The Nature of Open Space: Linking Land Protection and Biodiversity Conservation

Although universally recognized as a fundamental component of ecosystem health and integrity, biological diversity, or biodiversity, continues to be lost at an alarming rate. The primary threats to biodiversity in the United States are habitat destruction, degradation, and fragmentation. As a result, land acquisition — both publicly and privately financed — is viewed as the surest and most effective tool in the conservation toolbox.

Almost every state operates at least one land conservation program for one or more purposes, including the protection of hunting and fishing resources, protection of water quality and/or quantity, forestry and ranching, historic and cultural preservation, parks and recreation, and/or agricultural preservation, as well as open space and the protection of biodiversity and wildlife.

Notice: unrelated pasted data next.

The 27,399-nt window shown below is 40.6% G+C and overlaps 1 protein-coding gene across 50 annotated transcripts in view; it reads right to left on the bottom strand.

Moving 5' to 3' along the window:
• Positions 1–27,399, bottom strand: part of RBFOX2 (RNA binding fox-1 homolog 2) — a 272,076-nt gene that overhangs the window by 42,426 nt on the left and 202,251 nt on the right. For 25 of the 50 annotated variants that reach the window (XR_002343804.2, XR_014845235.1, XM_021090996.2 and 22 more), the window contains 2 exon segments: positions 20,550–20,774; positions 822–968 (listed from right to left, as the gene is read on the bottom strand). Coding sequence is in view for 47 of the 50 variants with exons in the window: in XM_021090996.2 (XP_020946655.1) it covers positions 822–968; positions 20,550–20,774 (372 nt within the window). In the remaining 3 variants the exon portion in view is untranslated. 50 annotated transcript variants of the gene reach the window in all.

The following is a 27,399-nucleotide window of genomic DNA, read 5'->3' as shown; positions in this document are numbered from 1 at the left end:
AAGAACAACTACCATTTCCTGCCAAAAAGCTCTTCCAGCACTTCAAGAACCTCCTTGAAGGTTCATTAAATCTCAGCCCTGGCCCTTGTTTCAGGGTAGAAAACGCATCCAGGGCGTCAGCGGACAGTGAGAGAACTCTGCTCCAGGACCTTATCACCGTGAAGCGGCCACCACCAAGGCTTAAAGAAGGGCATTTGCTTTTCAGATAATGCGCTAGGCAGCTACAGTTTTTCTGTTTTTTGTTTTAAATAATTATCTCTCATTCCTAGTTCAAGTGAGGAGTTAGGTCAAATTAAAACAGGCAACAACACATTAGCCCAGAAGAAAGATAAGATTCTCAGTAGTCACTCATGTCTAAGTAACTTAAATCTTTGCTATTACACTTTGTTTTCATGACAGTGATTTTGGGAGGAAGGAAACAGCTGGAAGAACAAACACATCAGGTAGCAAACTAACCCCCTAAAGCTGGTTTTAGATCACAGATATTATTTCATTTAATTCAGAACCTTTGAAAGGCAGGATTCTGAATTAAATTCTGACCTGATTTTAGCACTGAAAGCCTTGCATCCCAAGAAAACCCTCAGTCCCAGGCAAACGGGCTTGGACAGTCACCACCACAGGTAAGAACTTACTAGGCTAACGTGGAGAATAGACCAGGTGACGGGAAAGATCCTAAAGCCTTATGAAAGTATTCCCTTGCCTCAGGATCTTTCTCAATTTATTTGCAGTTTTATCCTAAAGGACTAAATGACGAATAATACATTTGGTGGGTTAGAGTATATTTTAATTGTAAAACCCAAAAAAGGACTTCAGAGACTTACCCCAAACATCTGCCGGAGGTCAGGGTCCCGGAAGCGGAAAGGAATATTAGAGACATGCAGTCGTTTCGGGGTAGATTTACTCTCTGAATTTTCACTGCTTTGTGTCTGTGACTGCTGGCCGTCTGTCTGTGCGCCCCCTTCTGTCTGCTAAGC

Click here to view ELI’s research on linking state land protection and state biodiversity/wildlife protection.

Click here to view proceedings from ELI’s Roundtable Discussion: Making Open Space Dollars Work for Wildlife.

Other links of interest:

** ELI’s research on open space for biodiversity is generously supported **
** by the Doris Duke Charitable Foundation. **